Technical Difficulties from on Top of the Mountain
2005-04-08
  The danger of old memories

While I always hated videotape (or any tape for that matter), I've collected movies in just about every other format that came out. It all started with the RCA CED format which featured a vinyl grooved platter which was read with a phonograph like needle. I eventually moved on to laserdisks (spending a small fortune to amass several hundred), and I have now settled in to a more laid back pace, collecting DVDs.

Besides buying new movies, I sometimes try to get a DVD of something I have on laserdisk or CED, as I imagine someday not being able to get spare parts or players for those formats and ending up with unplayable disks. Also I feel a bit better about my kids handling a DVD disk than one of the larger twelve inch platters that the other formats use. DVD's certainly are more portable as well. One can only imagine the stairs one would get if one tried to watch a laserdisc movie on an airline flight (never mind the size of the laptop required to have an on-board laserdisk player).

Still, all the old movies I have on Laser or CED aren't necessarily worth getting again. Some of those movies were bad 15 years ago (and haven't improved with age), and others are just kind of odd.

The last unicorn is one such movie. I thought I liked this movie when I first got it, but after watching a copy I picked up last week from the library, I'm really scratching my head about it.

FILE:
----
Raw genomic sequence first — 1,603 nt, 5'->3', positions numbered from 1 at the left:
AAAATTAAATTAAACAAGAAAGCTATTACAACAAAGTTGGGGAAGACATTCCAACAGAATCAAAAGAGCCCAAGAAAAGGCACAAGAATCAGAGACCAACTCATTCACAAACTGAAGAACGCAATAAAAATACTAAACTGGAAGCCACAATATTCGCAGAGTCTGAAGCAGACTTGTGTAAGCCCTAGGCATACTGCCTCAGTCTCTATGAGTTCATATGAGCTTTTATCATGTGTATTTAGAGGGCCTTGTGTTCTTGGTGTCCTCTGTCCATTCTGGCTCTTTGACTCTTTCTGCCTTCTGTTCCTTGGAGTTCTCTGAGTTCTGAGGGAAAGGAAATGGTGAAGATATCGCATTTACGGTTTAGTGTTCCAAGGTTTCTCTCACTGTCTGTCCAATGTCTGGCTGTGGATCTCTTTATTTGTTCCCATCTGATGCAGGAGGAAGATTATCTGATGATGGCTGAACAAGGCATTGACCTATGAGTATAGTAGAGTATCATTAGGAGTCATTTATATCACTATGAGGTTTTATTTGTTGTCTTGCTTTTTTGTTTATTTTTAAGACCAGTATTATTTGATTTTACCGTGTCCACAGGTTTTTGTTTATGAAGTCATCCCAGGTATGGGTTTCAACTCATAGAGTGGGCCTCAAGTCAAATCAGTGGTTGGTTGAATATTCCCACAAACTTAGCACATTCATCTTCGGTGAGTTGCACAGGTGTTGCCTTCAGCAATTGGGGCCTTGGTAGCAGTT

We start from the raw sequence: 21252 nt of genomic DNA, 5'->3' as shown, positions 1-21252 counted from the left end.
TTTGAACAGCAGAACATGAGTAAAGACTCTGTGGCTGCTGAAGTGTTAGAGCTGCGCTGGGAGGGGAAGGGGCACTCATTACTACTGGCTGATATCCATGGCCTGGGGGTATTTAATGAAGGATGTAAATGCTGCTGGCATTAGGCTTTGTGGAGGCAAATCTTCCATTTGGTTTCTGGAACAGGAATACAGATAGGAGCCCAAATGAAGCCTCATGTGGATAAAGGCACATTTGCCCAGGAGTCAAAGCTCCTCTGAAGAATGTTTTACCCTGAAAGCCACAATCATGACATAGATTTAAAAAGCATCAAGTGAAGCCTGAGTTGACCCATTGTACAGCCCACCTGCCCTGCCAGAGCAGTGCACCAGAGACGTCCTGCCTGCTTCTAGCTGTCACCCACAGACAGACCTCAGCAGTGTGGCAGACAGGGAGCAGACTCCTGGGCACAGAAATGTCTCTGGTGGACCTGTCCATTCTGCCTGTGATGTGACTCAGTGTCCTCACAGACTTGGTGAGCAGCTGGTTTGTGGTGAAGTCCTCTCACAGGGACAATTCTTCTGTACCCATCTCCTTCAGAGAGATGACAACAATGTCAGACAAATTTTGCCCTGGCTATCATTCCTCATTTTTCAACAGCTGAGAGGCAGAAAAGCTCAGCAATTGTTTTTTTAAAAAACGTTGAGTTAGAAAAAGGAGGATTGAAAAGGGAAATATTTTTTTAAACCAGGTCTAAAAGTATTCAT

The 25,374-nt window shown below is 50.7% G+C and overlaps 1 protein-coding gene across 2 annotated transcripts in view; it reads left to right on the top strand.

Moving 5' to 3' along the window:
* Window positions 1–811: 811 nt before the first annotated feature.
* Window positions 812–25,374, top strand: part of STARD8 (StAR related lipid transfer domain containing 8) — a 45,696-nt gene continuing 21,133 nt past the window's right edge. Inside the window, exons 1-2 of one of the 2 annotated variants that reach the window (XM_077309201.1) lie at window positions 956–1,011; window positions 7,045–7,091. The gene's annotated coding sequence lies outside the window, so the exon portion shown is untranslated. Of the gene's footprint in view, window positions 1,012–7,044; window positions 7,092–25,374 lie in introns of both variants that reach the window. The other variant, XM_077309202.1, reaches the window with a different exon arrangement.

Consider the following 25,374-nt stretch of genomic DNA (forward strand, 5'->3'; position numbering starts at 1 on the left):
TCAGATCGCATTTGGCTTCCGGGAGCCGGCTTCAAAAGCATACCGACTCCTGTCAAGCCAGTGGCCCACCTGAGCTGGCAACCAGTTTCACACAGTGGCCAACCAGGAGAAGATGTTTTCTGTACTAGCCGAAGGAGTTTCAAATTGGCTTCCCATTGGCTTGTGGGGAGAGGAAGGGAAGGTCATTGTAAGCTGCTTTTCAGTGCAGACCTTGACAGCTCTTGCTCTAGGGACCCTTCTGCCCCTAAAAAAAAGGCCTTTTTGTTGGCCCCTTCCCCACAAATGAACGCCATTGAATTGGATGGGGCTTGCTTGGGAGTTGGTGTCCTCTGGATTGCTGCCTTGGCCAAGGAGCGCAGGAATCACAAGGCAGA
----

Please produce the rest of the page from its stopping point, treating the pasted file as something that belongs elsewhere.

The story is pretty good: an ancient unicorn overhears hunters talking about how she's the last unicorn left, and goes off in search of the others (since Unicorns are immortal and they have to be somewhere). Along the way she deals with country-folk who can no longer recognize her for what she is, and a witch who does recognize her and captures her briefly for a travelling freak show. As she learns clues about the other's fate, she gets near to the land of the red bull who has supposedly herded up all the other unicorns and to protect her, a friendly magician turns her into a human.

If you make it this far through the movie, things get even more difficult. Through to the end (no I'm not going to tell you how it ends) the movie feels like half the dialog was edited out, or that maybe this movie was poorly translated from another language. The animation was actually done in Japan, though the movie never came out there. It was in theaters in the US back in 1981, and since then has wandered out on video in a number of formats. This is probably one of those stories where the original book is much better that the film, or maybe I'm just jaded after 20 years of hollywood endings where at the last minute, wesley saves the ship, and everyone lives happily ever after. Perhaps that's not how this story goes, but the way things conclude in the movie is jarring and a little depressing.

[reference]
The entire script with pictures from the movie.

 
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